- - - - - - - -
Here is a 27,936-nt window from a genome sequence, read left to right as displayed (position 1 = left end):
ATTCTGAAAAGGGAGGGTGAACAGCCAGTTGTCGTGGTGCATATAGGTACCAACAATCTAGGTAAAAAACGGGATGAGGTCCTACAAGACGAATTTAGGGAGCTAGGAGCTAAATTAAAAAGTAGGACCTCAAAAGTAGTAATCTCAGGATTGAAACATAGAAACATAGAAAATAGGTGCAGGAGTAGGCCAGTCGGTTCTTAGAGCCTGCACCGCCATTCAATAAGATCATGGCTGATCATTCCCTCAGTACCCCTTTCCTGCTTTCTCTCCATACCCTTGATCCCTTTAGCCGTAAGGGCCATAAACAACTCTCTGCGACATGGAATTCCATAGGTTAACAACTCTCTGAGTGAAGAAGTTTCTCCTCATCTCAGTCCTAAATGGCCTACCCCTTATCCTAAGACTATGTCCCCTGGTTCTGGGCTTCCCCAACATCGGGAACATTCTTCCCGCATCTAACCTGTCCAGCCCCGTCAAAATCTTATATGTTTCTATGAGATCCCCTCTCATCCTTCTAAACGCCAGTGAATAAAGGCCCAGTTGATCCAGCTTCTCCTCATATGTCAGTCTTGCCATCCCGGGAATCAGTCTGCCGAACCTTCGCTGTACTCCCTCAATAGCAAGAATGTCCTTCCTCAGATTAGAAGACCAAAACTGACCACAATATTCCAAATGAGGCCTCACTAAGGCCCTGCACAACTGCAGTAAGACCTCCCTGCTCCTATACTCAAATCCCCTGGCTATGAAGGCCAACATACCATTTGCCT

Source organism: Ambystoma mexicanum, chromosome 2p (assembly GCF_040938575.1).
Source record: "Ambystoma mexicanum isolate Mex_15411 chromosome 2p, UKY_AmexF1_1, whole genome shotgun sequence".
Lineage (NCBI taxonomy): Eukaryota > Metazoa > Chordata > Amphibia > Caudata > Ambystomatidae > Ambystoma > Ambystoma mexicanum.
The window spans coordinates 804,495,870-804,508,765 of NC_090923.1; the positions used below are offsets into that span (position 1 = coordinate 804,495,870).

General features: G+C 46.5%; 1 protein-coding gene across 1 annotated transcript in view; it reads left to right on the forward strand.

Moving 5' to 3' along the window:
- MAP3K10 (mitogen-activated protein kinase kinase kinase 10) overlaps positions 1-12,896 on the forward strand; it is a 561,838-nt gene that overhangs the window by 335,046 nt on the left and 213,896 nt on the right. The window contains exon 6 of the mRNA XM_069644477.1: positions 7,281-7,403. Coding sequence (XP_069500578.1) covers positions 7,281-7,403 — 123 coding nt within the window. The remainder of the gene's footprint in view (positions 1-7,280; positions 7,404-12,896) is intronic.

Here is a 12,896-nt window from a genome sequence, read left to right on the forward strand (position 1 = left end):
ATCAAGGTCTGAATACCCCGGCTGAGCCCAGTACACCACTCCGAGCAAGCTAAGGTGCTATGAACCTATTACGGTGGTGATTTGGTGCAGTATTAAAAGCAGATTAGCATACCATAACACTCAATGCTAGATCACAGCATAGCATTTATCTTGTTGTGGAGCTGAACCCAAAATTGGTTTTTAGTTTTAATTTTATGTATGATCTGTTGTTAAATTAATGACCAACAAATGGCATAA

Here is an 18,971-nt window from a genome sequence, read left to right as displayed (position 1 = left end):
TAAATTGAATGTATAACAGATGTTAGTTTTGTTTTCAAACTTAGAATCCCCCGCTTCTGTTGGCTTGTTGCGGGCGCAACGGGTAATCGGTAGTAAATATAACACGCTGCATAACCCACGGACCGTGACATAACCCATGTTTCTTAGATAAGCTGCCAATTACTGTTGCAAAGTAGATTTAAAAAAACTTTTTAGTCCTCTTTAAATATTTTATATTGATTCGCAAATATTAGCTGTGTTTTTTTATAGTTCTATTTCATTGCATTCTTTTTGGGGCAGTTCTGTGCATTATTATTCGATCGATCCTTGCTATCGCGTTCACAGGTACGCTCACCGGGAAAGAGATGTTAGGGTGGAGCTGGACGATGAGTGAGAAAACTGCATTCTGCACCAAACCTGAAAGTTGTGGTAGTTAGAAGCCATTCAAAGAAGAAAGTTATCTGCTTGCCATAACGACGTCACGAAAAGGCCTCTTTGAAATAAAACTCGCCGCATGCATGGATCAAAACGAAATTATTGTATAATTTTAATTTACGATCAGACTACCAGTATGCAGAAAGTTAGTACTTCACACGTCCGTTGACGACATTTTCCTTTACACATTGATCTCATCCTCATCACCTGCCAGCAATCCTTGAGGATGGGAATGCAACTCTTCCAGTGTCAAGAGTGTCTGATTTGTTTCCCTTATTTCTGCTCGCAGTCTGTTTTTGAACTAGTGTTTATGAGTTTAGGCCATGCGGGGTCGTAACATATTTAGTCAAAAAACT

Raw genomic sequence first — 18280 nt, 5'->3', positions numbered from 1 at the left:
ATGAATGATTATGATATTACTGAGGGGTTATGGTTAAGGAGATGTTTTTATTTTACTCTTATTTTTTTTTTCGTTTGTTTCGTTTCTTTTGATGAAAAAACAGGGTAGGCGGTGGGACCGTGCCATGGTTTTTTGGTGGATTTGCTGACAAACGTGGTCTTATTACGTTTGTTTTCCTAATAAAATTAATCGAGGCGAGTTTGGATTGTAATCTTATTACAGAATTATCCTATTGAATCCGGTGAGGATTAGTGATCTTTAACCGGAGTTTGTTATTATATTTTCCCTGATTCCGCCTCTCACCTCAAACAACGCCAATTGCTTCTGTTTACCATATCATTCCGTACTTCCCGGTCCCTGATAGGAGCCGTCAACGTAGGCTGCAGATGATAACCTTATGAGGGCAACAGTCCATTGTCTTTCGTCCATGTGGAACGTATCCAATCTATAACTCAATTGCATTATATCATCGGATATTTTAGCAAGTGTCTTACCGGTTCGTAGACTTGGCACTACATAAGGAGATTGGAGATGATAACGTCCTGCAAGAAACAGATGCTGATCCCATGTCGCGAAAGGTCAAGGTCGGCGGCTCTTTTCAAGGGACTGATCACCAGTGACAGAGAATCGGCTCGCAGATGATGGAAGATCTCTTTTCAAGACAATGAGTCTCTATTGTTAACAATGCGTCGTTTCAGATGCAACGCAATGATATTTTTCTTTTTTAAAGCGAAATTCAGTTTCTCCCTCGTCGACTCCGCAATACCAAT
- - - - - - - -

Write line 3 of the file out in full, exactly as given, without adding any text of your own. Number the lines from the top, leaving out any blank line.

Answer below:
Source organism: Ambystoma mexicanum, chromosome 2p (assembly GCF_040938575.1).